Surgical removal of the prostate for both enlargement (BPH) and cancer can be traced back to the early 19th century.  A major breakthrough in surgical anatomy came in the late 1970's and early 80's when Dr. Patrick Walsh at the Johns Hopkins School of Medicine was able to better delineate the nerves and blood supply to the gland.  The result was a reduction of blood loss during surgery and better preservation of the nerves responsible for sexual function.  The most recent technologic advance came in the early 2000's with the advent of minimally invasive robotically assisted prostatectomy, which remains the most commonly utilized approach if surgery is chosen.  For the most part, radical prostatectomy is a treatment option across all risk groups.  There are essentially 2 major surgical approaches for a radical prostatectomy:

1.    Open (Abdominal or perineal)
2.    Minimally Invasive (Robotically assisted or Laprsocopic)

The approach recommended by the urologist takes into account the following variables:

1.    Experience and preference of the surgeon.
2.    Patient anatomy, prostate size and history of prior surgery to the pelvis or abdomen.
3.    Concurrent medical illnesses.
4.    Pre-operative sexual function, activity level and urinary symptoms.

During the immediate post-operative period, the following are common, regardless of the approach:

1.    1 -- 5 night hospital stay.
2.    A catheter in place for 3 -- 14 days to allow for healing.
3.    Return to the work force and activity, including exercise, in 4 -- 8 weeks.

Major complications may include:

1.    Bleeding require blood transfusion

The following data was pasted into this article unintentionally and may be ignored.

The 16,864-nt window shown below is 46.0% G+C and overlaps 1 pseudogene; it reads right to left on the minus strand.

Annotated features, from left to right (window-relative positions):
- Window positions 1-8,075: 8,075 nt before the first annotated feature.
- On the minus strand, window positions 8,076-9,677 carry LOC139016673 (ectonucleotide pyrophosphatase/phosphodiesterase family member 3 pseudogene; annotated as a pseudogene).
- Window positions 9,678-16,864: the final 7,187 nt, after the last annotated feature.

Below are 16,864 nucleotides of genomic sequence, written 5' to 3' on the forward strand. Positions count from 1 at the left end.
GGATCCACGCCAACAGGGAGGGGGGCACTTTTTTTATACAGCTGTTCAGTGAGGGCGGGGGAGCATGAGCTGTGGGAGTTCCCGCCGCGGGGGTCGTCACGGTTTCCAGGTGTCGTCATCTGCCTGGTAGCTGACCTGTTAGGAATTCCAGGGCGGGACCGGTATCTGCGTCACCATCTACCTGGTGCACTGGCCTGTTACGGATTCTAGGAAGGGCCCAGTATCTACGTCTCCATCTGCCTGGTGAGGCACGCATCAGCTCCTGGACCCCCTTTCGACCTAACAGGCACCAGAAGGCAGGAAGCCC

2.    Urinary incontinence
3.    Risk of blood clots in the legs and lungs
4.    Sexual dysfunction
5.    Incisional pain.
6.    Injury to nearby organs at the time of surgery, especially the rectum.
7.    Narrowing/stricture of the urethra and bladder neck
8.    Lymphocoele (as a result of the lymph node dissection, see below)

By removing the prostate, the pathologist is able to determine the extent of tumor, if it has tried to spread beyond the confines of the gland and tumor upgrading, which are cells with higher grade Gleason that were not identified at biopsy.  In addition, most surgeons will perform a limited lymph node dissection at the time of surgery to better stage the extent of disease which will give insight to what treatment, if any, will need to be undertaken post operatively.  There are times, depending on the pathologic findings at the time of surgery, post-operative radiation therapy may be indicated once the patient recovers from his operation.

The real bottom line: this is not just a man’s disease. It’s a couple’s disease. It takes two to conquer it. But the love can, and will, and life will go on!”

~Janet Buss, wife of prostate cancer survivor Norm Buss

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